Roula Khalaf, Editor of the FT, selects her favourite stories in this weekly newsletter.
The writer is a former partner at Jana Partners and the former head of shareholder activism at Engine No. 1
In the past month, two megadeals have been launched in the oil and gas industry: the announced acquisition of Pioneer Natural Resources by ExxonMobil and Chevron’s planned takeover of Hess.
In the Pioneer deal, Exxon will become the dominant operator in the Permian Basin, the largest oilfield in the US. And in acquiring Hess, Chevron will become one of the largest producers in the Bakken Formation (and gains a foothold in Guyana, where Exxon already has a leading presence).
Both acquisitions were accompanied by triumphal announcements regarding the long-term outlook for fossil fuel demand, including Chevron’s chief executive challenging the International Energy Agency’s projections of a peak in fossil fuel demand in the next decade.
Yet the rationale for these transactions can be squared with either view of oil demand. For Exxon, in particular, expansion in the Permian offers a path to profitability even in significantly lower long-term fossil fuel demand scenarios, with estimated production costs of approximately $35 a barrel.
Permian shale patch production, which has a typically short cycle of development and exploitation, also offers the ability to flex production up and down more easily in response to changes in demand. Megaprojects, by contrast, can take up to a decade to start producing and even longer to start generating a return.
This stands in marked contrast to Exxon’s stance on capital allocation a couple of years ago, when I led a campaign with my former colleagues at Engine No. 1 to replace members of the oil group’s board. The company at that point had for years disregarded the market’s preference for focusing on value over volumes, and was instead setting capital expenditure levels by reference to market share, rather than expected returns.
As a result, its shares had underperformed those of its peers for years, even before Covid-19. In fact, Exxon had spent so heavily that at the start of 2020, the estimated oil price required for its projects to break even was close to $90, almost 50 per cent higher than its closest peers including Chevron. At the time there were also no independent directors with outside energy experience.
This is why investors were open to change. They were under no illusion that Exxon would stop investing in oil and gas; in fact, in our first letter we noted — just as Exxon’s chief executive did in announcing the Pioneer deal — that oil and gas companies must spend to offset natural decline rates. We also argued, however, that Exxon should spend more intelligently to account for long-term demand uncertainty.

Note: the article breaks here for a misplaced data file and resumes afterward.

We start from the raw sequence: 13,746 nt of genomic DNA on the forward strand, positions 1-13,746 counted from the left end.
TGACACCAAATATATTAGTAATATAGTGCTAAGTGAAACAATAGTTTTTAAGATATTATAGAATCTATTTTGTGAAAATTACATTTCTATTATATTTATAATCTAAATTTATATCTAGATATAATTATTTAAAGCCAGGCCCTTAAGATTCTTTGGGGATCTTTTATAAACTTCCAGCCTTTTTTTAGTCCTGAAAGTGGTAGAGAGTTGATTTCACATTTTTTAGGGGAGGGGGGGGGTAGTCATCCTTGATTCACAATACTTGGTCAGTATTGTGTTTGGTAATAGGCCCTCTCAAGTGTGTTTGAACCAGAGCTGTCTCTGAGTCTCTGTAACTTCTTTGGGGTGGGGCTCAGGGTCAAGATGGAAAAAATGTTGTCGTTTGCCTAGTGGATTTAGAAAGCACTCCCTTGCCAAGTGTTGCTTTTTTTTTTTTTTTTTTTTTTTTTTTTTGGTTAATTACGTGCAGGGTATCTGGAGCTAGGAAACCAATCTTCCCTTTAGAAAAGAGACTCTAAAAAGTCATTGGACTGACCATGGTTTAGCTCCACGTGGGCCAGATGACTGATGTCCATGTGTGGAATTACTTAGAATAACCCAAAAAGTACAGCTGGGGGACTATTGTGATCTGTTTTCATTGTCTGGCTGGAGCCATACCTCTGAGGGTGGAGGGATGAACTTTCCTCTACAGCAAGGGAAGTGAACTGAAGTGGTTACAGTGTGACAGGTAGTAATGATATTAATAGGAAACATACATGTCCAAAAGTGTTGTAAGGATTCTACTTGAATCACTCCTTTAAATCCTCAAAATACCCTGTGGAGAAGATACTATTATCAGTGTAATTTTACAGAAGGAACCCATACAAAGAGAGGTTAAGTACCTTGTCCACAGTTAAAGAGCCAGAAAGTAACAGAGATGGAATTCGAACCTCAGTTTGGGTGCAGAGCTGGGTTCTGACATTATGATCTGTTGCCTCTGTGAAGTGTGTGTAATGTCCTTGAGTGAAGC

Specifically, we called for focusing on projects that would deliver a rate of return well above the company’s cost of capital under a wider variety of long-term demand scenarios, and we highlighted the Permian Basin — as well as Guyana — as meeting that criterion.
This is why, despite the public debate about the direction and speed of the energy transition, the real focus for oil and gas companies will continue to be around capital allocation in a time of uncertainty.
Exxon and Chevron may be right that oil and gas demand will grow far beyond the expectations of the IEA or the hopes of citizens wishing to avoid the worst impacts of climate change. Recent events include a rise in interest rates and supply chain issues that have dented the economics of renewables while there has been minimal progress at the COP 26 and 27 summits on climate change and, most likely, COP28, starting later this month in Dubai.
Exxon is also not wrong when it says it cannot move faster than the pace of the energy transition (leaving aside the matter of its historical role in slowing this transition), as other producers would simply pick up the slack. Still, I believe that long-term investors continue to prefer Exxon to eschew a strategy of chasing market share without sufficient regard to returns, instead focusing on lower cost projects offering greater flexibility if the pace of the energy transition increases over time.
The stock market certainly does, with Exxon outperforming Chevron substantially since the former embraced a more disciplined capital allocation strategy during the proxy campaign.
With this acquisition, Exxon enhances its flexibility for the future. However, it will be up to investors to again hold the company accountable should it return to a strategy rejected not just by those focused on climate change, but those focused solely on shareholder returns as well.
Where climate change meets business, markets and politics. Explore the FT’s coverage here.
Are you curious about the FT’s environmental sustainability commitments? Find out more about our science-based targets here